The Parable of the Vase, which it employs to explain the point, is an instantly canonical illustration, Groseclose argues. (“I do not think it is an exaggeration to say that the parable ranks as one of the all-time great examples in economics.”)
The parable begins with a simplifying assumption. This is that it takes exactly two workers to make a vase: one to blow it from molten glass and another to pack it for delivery. Now suppose that two workers, A1 and A2, are highly skilled—if they are assigned to either task they are guaranteed not to break the vase. Suppose two other workers, B1 and B2, are less skilled—specifically, for either task each has a 50% probability of breaking the vase.
From the recent (and excellent) profile of Nick Bostrom in The New Yorker:
Bostrom worries that solving the “control problem” — insuring that a superintelligent machine does what humans want it to do — will require more time than solving A.I. does. The intelligence explosion is not the only way that a superintelligence might be created suddenly. Bostrom once sketched out a decades-long process, in which researchers arduously improved their systems to equal the intelligence of a mouse, then a chimp, then — after incredible labor — the village idiot. “The difference between village idiot and genius-level intelligence might be trivial from the point of view of how hard it is to replicate the same functionality in a machine,” he said. “The brain of the village idiot and the brain of a scientific genius are almost identical. So we might very well see relatively slow and incremental progress that doesn’t really raise any alarm bells until we are just one step away from something that is radically superintelligent.”
Eugene Volokh doesn’t think moral objections will provide much of a rampart against neo-eugenics, concluding:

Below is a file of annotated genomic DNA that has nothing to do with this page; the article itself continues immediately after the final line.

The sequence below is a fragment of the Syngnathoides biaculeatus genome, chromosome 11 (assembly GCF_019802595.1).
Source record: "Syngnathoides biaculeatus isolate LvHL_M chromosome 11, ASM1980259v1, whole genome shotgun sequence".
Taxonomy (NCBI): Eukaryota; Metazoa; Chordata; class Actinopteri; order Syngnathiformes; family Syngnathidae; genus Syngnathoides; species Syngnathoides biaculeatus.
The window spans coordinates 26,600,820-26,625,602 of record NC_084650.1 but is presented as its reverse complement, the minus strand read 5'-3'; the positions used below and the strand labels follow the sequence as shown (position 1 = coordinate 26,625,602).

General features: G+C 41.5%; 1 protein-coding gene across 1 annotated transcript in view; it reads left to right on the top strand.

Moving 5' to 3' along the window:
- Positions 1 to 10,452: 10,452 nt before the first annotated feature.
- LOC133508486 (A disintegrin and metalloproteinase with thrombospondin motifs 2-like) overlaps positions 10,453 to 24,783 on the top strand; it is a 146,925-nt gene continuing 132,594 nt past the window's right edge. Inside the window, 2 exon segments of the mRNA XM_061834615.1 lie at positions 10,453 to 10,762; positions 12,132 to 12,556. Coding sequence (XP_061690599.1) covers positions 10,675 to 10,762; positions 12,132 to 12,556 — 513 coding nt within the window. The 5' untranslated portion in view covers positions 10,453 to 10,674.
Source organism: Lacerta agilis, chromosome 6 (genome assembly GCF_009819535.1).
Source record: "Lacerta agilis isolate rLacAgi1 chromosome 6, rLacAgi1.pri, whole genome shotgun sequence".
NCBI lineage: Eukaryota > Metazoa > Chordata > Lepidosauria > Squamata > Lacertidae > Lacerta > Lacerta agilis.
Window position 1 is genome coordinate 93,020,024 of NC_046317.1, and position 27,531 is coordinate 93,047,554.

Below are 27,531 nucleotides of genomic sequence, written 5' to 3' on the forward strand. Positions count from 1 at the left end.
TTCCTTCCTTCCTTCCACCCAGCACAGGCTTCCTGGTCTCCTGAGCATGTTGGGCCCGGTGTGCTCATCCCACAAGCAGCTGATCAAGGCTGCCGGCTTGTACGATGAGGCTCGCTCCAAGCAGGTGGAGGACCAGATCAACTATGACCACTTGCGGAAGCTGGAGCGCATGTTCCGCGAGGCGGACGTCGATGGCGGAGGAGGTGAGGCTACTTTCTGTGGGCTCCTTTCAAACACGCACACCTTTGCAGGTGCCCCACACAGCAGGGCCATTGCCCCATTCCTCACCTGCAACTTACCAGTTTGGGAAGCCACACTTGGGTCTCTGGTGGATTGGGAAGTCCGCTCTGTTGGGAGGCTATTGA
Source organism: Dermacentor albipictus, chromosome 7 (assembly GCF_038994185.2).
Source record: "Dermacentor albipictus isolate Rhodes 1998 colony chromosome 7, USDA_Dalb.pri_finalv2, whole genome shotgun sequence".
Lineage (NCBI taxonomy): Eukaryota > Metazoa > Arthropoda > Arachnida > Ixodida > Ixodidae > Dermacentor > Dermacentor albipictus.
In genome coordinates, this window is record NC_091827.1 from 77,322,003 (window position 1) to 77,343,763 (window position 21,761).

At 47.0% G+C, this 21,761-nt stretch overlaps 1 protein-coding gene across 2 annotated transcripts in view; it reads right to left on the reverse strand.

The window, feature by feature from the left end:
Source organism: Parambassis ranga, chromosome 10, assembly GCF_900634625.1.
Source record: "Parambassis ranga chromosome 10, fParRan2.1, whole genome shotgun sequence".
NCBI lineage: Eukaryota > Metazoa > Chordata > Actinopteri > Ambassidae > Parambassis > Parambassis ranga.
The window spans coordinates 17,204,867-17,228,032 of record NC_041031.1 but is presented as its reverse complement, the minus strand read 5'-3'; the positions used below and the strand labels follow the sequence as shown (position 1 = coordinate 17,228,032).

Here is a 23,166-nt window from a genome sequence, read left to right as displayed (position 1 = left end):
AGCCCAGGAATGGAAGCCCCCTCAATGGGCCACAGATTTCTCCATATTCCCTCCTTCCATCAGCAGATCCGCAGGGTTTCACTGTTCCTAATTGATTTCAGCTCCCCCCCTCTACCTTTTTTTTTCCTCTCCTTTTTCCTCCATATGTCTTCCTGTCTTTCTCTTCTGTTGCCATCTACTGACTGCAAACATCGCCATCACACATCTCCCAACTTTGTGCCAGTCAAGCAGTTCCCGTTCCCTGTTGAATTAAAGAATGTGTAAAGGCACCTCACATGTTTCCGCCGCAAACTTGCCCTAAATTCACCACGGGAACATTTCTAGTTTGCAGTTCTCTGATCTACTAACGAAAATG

… none of this responds to the ethical, philosophical, or religious objections to genetic modification of intelligence that are driving the high current hostility to such modification. (A response could be made, I think, but it’s not my goal here to offer it.)
My point is simply that competitive pressures, on the international level as well as the individual level, are pretty likely to swamp such objections in practice, at least unless someone shows that the objections are so overwhelmingly compelling that we are willing to risk permanent second-class (fifth-class?) status in order to adhere to them.
Melanie Swan on money-intelligence convergence (Capital teleology) and blockchain technologies:
Consensus mechanisms could be reinvented, moving from a proof or work or proof of stake model as are the current industry standards for cryptocurrencies, to other consensus mechanisms like proof of intelligence. This could be for higher-level blockchain thinking smartnetwork operations rather than simple transaction recording. In one way, proof of intelligence could serve as a reputational qualifier; as a proof of ability to participate. In another way, proof of intelligence could be an indication that some sort of ‘mental’ processing has taken place. For example, a new concept, idea, association, or knowledge element has had to have been generated to provide the skin-in-the-game for the consensus, to demonstrate the miner’s bonafide status in registering the transaction and receiving the Mindcoin, Ideacoin, or other system token rewards. Proof of intelligence could be used in different ways as a reputational commodity in blockchain thinking networks.